All of these stories are reprints that appeared in other titles before. Even the cover is a reproduction by Gray Morrow (from a cover by Jim Steranko – Supernatural Thrillers 1, 1972).  Another lesser known story in this issue that was adapted (originally by August Derleth) is called The Drifting Snow. Tony Isabella and Esteban Maroto deliver an absolute gem with this story. You will love this story because it’s very suspenseful and creepy!

 

 

Conan the Barbarian #41, 1974 “Garden of Death and Life!”

Of course, who doesn’t enjoy a good story where Conan thrashes some scoundrels, and then saves the beautiful woman! I know a lot of people will steer clear of a series like this because they think it’s very one-trick pony, but if you really enjoy the genre, give it a try! This story in particular has a very weird and twisting ending. Sometimes Conan can get a little weary in regards to the plot, but action is never missing nor is a mystical/magical aspect that always kept my interest. Throw in an evil sorcerer or a weird creature, and I’m in for the long run!

When you have a character with the history that Conan has, it’s now extremely difficult to cook up decent stories. That’s not to take anything away from Roy Thomas (writer) mind you, but the groundwork laid by Robert E. Howard (creator) surely deserves the lion-share of the credit. It certainly doesn’t hurt your book when you have an artist the caliber of “Big” John Buscema (pencils, R.I.P.) and Ernie Chan (inker on interiors and cover) to put forth a spectacular visual feast either! Add on Bronze Age stalwarts John Costanza (letters), and Glynis Wein (colors), and the book will ascend to the heights of greatness! Did I forget to mention the cover by the master, Gil Kane?

 

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Kull The Conqueror #2, 1983 “The Blood of Kings!”

You might be cool, but you’ll never be Kull fighting werewolves cool! Sorry to burst your bubble so early on, but it’s true! The story is great, and features Kull, trying to live the good life, and be with his woman, but of course, in typical hero fashion, evil is never far behind! When you mix fantasy and horror, you can get a great mix that spills out into something exceptional. This is definitely one of those times, and we have Robert E. Howard to thank for creating the awesomeness that is Kull the Conqueror!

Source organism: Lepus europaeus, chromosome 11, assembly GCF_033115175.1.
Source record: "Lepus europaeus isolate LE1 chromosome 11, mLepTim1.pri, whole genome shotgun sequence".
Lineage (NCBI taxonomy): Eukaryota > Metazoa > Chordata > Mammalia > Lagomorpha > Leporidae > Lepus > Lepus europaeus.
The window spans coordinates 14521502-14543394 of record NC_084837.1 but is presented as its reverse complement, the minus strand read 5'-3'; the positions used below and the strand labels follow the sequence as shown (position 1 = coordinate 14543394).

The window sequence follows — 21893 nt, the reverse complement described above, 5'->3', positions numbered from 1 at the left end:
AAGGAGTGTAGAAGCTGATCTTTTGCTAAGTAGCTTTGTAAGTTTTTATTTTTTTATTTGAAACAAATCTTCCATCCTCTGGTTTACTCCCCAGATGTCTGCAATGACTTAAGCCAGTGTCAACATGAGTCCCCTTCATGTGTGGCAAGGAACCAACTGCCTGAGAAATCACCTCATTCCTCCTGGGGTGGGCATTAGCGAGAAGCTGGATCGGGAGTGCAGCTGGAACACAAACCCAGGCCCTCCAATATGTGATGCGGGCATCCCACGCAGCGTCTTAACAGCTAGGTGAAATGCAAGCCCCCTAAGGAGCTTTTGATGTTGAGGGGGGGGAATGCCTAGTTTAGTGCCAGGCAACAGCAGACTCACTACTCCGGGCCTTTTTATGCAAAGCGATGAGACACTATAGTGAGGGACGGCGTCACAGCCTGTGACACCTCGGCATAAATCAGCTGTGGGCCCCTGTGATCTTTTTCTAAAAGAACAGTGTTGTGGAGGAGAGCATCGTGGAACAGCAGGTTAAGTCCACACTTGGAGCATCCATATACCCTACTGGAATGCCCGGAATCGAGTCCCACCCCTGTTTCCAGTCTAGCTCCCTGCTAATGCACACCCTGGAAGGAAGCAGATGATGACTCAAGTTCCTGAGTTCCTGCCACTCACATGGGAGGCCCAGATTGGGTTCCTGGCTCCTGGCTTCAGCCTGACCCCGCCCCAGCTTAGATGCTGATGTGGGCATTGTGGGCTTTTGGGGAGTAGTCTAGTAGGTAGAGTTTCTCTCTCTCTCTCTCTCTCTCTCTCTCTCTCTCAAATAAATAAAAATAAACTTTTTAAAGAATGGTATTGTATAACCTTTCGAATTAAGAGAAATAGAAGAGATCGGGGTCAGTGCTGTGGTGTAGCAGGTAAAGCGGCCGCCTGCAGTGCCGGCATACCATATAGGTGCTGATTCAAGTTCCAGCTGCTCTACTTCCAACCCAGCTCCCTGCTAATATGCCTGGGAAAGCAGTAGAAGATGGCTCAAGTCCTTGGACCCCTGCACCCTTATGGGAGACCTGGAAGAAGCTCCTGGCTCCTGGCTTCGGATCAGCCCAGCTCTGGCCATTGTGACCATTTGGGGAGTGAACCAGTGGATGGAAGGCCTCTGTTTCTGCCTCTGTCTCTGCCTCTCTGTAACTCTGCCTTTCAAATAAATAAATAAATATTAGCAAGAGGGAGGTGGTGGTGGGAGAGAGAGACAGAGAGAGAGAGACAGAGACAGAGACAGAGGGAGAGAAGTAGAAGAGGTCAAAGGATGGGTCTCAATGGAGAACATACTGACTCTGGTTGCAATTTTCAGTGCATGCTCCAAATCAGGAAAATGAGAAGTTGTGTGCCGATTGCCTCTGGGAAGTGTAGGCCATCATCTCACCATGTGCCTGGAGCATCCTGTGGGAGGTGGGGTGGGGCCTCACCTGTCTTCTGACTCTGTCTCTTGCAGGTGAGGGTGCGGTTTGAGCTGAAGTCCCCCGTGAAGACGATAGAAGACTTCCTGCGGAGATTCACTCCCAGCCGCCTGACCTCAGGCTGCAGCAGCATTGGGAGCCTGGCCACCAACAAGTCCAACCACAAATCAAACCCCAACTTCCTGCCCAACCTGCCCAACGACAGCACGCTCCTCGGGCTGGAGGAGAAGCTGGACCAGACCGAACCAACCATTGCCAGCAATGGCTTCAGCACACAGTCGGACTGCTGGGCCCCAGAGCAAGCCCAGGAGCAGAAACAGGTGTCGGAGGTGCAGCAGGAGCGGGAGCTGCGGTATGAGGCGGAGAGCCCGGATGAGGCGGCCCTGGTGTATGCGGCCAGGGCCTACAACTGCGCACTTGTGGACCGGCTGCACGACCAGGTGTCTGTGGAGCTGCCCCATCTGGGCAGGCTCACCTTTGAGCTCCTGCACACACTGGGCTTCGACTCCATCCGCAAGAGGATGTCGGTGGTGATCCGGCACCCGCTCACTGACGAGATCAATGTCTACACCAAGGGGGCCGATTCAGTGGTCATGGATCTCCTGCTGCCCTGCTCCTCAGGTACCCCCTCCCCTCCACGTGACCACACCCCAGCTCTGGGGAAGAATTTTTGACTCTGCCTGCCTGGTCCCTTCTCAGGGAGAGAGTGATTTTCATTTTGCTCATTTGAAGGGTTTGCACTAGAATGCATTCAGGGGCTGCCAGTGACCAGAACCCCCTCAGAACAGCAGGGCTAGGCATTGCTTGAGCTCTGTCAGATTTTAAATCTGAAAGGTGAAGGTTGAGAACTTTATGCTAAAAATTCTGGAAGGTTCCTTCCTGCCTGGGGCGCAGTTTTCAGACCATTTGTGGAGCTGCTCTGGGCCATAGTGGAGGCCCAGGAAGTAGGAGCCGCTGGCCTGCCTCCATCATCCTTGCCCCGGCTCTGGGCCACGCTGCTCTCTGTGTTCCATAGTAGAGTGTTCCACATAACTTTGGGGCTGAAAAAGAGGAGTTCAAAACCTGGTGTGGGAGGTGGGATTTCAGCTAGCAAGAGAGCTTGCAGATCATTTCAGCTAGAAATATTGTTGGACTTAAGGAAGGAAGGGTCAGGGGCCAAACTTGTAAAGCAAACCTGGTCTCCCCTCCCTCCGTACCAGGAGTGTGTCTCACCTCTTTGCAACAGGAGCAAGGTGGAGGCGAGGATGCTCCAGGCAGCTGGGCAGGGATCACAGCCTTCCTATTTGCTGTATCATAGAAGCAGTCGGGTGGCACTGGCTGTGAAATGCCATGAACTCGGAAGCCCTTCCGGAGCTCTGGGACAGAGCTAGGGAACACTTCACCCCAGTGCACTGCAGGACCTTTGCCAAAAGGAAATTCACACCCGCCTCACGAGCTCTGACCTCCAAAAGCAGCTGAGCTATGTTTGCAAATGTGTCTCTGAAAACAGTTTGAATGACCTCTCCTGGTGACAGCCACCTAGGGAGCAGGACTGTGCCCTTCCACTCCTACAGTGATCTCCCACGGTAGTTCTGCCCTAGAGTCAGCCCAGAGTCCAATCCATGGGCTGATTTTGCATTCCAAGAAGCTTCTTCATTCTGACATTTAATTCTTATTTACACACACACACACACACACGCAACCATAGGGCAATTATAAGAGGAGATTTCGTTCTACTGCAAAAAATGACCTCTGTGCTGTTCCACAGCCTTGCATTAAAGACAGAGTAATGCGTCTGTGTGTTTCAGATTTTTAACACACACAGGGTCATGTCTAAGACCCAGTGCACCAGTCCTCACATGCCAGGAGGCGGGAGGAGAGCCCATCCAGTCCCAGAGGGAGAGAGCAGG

The Bronze Age of comics gave us the beginnings of some incredible writers. One of those that doesn’t get as much air time as he should, is Doug Moench. If you look at just Werewolf by Night and Moon Knight, that in itself is something to admire. The wraparound cover and interior art is by John Bolton, and if you’ve never seen his work before, look up issues of Classic X-Men, where he and Chris Claremont did supplemental stories in the back pages of that series for a while. Joe Rosen on letters, Christie Scheele (along with Bolton) on colors, and Ralph Macchio editing, round out the creative team on this tale of the supernatural!

 

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Marvel Premiere #7, 1973 “The Shadows of the Starstone!”

As my look at Marvel Premiere rolls on, this next issue brings more intrigue with Shuma-Gorath, and the sorcerer supreme, Dr. Strange! After defeating three seemingly invincible foes recently, the Doc must now travel to Stonehenge, and then to some far out dimension to battle more horrors! This one has Clea, Wong, and others, as guest stars! The good Doctor must battle for his life, and soon, that of his aged mentor, as well!